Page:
IMO, this column just regurgitates tired slogans that attempt to pass for wisdom and insight. It is not the price of oil that keeps the "huge population of young people - too many of whom are unemployed or unemployable because their oil-rich regimes are resistant to change and their religious leaders are resisting modernity." If that were the case then low oil prices through the 1990's should have thoroughly modernized the Middle East years ago.
True - it is indeed the leaders of these countries that resists modernity, but, whatever the reasons, the crowds of Syrian, Egyptian, Saudi, and Pakistani men are not seeking reforms to take them forward. They are looking to depose regimes that are not fundamentalist and backward-looking enough. Their solution to lack of employment and income is to even the playing field in the opposite direction - to remove all sources of income. I fail to see how a gasoline tax will fix this problem, except provide farther proof to these people that USA is an enemy that first hooked the Muslims on easy oil money and then, like perfidious drug dealers Americans are, yanked that last support from under them.
I am not pro or against the tax. I am not sure what it would accomplish, and I have not studied its possible implications and their relative probability. However, I do find that a solution this one-dimensional is unlikely to generate much return beyond finding yet another way, yet another Administration is failing to live up to an op-ed writer's expectations.
Without giving away too much of the plot, I would have to say that I found the ending somewhat weaker than the beginning and the middle. Either the author or the editors flinched, and decided to offer a saccharine version, with a non-happy, but less than tragic end. The finish also leaves the possibility of a sequel very much alive. Of course, sequels are rather simple to generate when you deal with time-traveling :-)
Of the various small touches I found the loving descriptions of Chicago landmarks, where the author herself lives, particularly endearing. One can feel the smell of snow in the cold air during the winter months. The love story is touching without being overly melodramatic, and the touchstone of the plot is very, very well presented. The task was not an enviable one. Many books have characters traveling through time, but most of the time it is one, at most two, trips. In this book the character moves through the 4th dimension repeatedly, and violently. Moreover, the book covers over 20 years of "normal" time flow. It is gratifying to see the main characters actually grow as people over that period. Again - something most authors of romance and science-fiction cannot do convincingly.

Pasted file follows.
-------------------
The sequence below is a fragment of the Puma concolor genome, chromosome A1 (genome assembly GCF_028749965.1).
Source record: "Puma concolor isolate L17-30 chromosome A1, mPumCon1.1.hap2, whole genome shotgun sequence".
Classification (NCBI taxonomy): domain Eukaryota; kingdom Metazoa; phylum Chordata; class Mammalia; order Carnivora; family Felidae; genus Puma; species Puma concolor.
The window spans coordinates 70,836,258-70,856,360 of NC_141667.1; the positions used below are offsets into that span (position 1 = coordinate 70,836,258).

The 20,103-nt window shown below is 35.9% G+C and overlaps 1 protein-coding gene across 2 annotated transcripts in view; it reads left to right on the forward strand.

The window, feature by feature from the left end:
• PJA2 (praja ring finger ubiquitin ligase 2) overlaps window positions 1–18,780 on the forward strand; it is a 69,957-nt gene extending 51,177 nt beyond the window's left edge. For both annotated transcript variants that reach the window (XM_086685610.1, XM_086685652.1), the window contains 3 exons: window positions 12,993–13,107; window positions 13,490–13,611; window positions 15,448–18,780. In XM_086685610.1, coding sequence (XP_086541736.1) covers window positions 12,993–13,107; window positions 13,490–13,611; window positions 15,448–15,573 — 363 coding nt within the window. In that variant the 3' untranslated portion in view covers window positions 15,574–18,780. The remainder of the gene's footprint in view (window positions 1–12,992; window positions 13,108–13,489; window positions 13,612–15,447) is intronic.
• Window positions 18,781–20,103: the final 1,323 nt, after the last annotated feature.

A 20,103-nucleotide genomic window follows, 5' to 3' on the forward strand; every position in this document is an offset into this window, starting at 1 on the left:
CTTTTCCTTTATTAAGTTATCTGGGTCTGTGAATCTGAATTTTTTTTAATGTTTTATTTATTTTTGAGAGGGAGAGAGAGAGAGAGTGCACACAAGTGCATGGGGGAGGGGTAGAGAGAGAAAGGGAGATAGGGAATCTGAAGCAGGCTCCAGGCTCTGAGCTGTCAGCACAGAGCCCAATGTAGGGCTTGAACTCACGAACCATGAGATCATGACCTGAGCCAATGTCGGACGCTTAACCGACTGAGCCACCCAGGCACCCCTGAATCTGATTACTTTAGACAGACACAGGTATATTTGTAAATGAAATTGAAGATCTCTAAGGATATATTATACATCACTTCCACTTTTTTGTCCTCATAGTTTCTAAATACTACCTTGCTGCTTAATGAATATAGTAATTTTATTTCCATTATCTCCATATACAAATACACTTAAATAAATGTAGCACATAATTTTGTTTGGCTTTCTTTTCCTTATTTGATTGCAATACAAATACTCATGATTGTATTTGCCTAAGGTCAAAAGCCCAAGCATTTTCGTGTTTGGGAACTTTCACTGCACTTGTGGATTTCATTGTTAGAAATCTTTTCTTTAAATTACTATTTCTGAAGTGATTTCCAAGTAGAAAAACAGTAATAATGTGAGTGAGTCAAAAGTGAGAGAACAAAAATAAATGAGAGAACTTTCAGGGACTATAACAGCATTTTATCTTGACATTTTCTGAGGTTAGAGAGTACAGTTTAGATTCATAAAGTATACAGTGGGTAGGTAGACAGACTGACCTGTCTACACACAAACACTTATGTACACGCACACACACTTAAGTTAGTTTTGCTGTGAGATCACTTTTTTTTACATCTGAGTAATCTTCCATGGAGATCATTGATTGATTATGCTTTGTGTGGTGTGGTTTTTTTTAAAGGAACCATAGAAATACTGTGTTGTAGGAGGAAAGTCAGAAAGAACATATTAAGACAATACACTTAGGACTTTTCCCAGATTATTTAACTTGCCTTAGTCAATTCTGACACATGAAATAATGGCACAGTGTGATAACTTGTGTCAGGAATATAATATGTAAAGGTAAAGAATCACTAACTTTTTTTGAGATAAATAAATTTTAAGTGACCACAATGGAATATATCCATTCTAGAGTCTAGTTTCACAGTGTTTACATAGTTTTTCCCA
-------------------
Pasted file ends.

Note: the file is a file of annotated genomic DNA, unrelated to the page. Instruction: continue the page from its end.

I strongly recommend reading this book, especially you are able to spend a weekend with it in a ski house with a fireplace.
Wednesday, October 06, 2004
In the end, I could not help feeling that the author just did not how to move his plot along without some cheesy external plot. Thus, all of the mind games and action the main character goes through are borne out of authors inability to create a more real environment for Prof. Garland to engage in introspection, to grow as a person. You would think dealing with his life, his wife, his family would be enough. Alas, no. We are forced to deal with a wide range of secondary characters and filler.
The author clearly wanted to show off his grasp of Washington backroom politics, of the Judicial nomination process, and of the bizarre situation our society puts affluent African-American families. Of the three, only the latter is something few authors have had success in bringing to a mass audience. I wish Stephen Carter spent more time on that, rather than on 2nd rate thriller set pieces.
Tuesday, October 05, 2004
Uploading pictures to blogspot weblogsI was finally able to get picasa hello program to work by using advice from this forum thread:
If you have been unable to login to Hello because you receive the message that "a network error has occurred", we have a beta build that may help.
This version of Hello has improved abilities to get through firewalls, better error reporting, and should work over a proxy server.
Please keep in mind that this is a BETA- it has not gone through all of the testing that the currently released version has. If you're currently able to login fine, there is no reason to download this. If you haven't been able to login, this is worth a shot.